(Ooo, I also found a chocolate bar in my car…which is amazing that I actually forgot I had chocolate in my car!)
Okay, so actually, I wasn’t a total exclamation mark, at least at first. As I mentioned before, Pacer and I were finishing up our list of the 14ers I thought a dog could do. And the past few had been hard. Mostly class 2+, but I knew this would have some class 3. Could we do it? Was I pushing Pacer too much? On 8/29, I wrote in my journal:
“Currently at the only campsite by the Navajo Lake Trailhead. A little nervous about Pacer (aren’t I always?) but excited for tomorrow’s attempt up Wilson Peak. (I was nervous but was able to switch it around. Biggest worry is Pace stopping in the middle of it, but I have booties!). ”
My prayer was “Mother Nature, grant us safe passage and give me the courage to turn if needed” and “watch over Pacer.”
The next evening, I was busy getting Thai Pie from Avalanche Brewing in Silverton, so it wasn’t until 8/31 that I wrote in my journal again:
“Supergirl submitted Wilson Peak! In combo of the distance and technical terrain (class 3) it was our hardest.” Our 14er project was a fun goal to have, but truly, I think I can speak for me and Pacer (not that I don’t always) when I say that we are excited to repeat our favorite 14ers next year with class 1 & 2 terrain. (The only 14er we attempted but did not summit was Challenger, as there was too much loose rock. We were slightly off route when we tried because of snow, so there is a tiny chance we will try again, but after reading other’s reports, it seems the terrain stinks regardless.)
I’ve also had to admit to myself that Pacer doesn’t love going over 8 hours anymore, or long back to back days. She is NOT getting old…truly, she is 7 going on 3 (slightly maturing from last year when she was 6 going on 2), I just think she is a cuddle bug and sometimes rather be on a comfy bed sleeping…and she knows she can get her way. So, I may just have to adapt and there may be more hotels interspersed with camping trips next year.
(On Saturday, we did a short hike by Paradise Basin…and then Pacer sat down in the middle of the trail, so we turned around and she started walking again.)
On Sunday morning, still in Silverton, I woke up early, much earlier than I wanted, to run up the road and then up the trail to Ice Lake Basin, so I could let Pacer sleep in the car while it was still cool out (I was back before it hit 60 degrees and the windows were open. The sky window is one of the best features on my 2002 Subaru!) I wasn’t able to make it up to the lakes, but I was so joyful on that run and had the biggest (and probably goofiest) smile on my face because it was so beautiful and the trail was so awesome. After breakfast at the campsite, I headed into town to call my dad and wish him a happy birthday. (He treated himself by sleeping in until 9:30…he’s been waking up before 5 a.m. since he was a little boy.). After driving around the mines a bit, getting a Thai wrap to go at Avalanche Brewing (Saturday I had the Thai salad) and completing the Thai triad, we started the drive towards Durango, where we had a hotel for the night so Pacer could rest and I could get some work done not sitting in the car, getting wifi from the visitor center. Back to my journal:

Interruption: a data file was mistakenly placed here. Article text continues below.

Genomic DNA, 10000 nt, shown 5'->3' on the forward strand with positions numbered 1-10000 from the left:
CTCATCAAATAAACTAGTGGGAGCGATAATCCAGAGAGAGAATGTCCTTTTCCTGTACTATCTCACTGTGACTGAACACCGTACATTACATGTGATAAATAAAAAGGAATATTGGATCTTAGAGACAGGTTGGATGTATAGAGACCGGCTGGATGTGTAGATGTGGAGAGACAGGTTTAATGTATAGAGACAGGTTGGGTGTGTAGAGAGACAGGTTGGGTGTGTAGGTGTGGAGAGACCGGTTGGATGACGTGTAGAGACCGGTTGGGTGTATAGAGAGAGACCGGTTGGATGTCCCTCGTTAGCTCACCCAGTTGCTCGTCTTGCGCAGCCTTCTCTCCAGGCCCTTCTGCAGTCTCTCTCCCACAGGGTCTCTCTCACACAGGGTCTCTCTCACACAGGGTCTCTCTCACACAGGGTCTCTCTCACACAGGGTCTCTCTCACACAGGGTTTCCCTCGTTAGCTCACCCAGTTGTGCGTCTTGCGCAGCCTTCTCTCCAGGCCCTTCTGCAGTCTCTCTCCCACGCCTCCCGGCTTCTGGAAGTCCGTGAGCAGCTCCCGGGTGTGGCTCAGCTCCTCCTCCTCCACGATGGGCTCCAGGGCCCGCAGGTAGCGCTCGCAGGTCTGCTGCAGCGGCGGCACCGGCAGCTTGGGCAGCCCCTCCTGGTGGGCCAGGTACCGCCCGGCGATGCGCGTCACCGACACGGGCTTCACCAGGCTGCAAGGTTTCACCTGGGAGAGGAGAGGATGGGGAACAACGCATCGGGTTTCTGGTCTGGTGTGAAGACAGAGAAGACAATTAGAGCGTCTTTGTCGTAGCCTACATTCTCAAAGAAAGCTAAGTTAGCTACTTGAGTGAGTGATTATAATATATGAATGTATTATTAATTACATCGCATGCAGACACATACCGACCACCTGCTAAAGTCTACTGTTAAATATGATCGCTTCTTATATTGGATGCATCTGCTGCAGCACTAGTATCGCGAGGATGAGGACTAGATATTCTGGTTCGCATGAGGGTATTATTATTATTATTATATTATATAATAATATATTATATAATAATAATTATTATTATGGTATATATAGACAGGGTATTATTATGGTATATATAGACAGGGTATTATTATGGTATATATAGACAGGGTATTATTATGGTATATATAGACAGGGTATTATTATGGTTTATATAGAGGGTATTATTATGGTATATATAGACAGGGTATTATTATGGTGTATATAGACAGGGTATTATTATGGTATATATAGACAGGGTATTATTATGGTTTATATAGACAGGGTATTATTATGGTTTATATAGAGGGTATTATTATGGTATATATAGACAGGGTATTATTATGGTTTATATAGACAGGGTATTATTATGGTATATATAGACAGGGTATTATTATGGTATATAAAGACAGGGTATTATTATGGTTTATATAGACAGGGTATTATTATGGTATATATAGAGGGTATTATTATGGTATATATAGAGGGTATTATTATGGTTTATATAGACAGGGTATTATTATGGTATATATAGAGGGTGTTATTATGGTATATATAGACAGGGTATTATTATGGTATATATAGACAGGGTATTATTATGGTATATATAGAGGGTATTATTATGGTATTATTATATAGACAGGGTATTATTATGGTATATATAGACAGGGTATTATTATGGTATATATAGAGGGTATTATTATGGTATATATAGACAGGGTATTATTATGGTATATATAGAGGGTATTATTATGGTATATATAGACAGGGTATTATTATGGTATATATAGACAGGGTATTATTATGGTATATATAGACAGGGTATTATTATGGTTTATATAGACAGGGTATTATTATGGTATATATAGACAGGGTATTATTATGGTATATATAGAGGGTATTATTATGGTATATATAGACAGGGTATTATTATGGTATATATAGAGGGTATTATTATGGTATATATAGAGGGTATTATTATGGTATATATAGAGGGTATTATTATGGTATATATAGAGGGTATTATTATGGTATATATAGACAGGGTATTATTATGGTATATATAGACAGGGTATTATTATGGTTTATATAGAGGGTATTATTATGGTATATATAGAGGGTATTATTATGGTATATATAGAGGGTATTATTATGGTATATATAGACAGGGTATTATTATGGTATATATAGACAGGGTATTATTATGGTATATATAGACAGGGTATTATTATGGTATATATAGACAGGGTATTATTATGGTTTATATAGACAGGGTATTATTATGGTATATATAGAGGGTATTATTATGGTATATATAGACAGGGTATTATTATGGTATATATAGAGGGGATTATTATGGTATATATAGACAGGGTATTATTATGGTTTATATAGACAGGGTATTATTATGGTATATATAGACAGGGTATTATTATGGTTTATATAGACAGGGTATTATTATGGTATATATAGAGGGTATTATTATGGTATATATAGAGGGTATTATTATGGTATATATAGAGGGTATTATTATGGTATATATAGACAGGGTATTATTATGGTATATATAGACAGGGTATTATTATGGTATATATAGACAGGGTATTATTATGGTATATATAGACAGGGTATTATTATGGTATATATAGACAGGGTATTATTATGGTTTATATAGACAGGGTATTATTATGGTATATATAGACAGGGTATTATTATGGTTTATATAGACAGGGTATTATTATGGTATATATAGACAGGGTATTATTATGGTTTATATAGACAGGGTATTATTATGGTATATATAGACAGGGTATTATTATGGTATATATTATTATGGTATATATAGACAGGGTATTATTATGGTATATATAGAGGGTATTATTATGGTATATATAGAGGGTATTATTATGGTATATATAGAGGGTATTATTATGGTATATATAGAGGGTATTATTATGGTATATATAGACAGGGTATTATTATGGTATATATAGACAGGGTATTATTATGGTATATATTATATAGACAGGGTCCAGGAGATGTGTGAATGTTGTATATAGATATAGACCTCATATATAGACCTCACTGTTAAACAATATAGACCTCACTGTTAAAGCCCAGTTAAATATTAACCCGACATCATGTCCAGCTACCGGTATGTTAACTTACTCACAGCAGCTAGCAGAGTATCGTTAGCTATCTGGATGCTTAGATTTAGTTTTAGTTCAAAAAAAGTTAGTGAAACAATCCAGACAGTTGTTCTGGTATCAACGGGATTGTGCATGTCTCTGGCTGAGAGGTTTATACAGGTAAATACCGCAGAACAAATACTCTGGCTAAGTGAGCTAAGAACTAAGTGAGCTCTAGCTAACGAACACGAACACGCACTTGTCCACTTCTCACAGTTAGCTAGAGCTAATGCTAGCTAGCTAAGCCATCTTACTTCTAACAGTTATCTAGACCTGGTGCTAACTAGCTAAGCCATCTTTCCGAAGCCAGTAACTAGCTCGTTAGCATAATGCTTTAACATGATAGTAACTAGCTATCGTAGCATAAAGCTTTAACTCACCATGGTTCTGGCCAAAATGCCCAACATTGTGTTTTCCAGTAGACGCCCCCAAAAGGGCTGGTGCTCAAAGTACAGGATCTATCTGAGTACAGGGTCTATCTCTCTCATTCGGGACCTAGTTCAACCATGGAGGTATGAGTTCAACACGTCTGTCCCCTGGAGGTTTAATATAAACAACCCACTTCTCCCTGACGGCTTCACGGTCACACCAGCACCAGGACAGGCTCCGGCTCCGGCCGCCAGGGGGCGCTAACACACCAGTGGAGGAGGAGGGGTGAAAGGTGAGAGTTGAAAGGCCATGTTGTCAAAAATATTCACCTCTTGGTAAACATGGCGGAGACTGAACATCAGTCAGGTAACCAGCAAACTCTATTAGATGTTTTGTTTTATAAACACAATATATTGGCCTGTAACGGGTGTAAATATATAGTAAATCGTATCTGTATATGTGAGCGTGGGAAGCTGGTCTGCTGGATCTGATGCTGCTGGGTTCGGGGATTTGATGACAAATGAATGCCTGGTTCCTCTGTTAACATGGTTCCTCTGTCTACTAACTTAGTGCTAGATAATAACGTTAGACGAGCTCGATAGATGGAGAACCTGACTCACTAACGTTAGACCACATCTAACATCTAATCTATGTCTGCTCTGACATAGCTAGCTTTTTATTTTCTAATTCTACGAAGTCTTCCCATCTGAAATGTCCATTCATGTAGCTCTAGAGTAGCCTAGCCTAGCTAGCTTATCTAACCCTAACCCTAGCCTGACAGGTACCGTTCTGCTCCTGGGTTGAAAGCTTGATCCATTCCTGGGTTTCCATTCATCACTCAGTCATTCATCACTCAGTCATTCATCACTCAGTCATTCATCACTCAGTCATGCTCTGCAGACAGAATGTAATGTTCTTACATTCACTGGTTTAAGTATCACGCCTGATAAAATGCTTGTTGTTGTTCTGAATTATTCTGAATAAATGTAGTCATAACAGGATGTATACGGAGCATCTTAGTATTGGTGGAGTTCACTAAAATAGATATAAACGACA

“Almost instantly I was sad to be leaving. I had forgotten how far away Durango is (50+ miles). It’s like leaving Heaven, knowing you’ll be back when its your time, but still sad you can’t stay longer at present. (I have thought about moving closer, but I couldn’t do the winters in the San Juans, and the nearby towns of Montrose and Durango don’t do it for me.). Budget Inn in Durango was a little creepy and old, but Pacer was super happy to have a bed and I was happy to have a shower and not to have to work from my car.”
I was also able to get our grocery shopping done and pick Pacey up some treats and wipes from Pet Haus. I made dinner from the motel and half-watched a Hallmark movie, then Monster-in-Law. In the morning, I was happy to awake to a spry Pacey. We walked to the Animas Mountain trailhead and not much farther. The trailhead sign says dogs must be leashed, but of course they weren’t. A woman pulled up in her truck and let her energetic dogs out and they ran right towards us—they stopped short, but poor Pacer! (I love dogs, its just Pacer and I have been attacked by off-leash dogs several times, and its not fair when Pacer has a leash and muzzle on, which I do for extra safety as she is reactive/sensitive). Another reason not to move to Durango!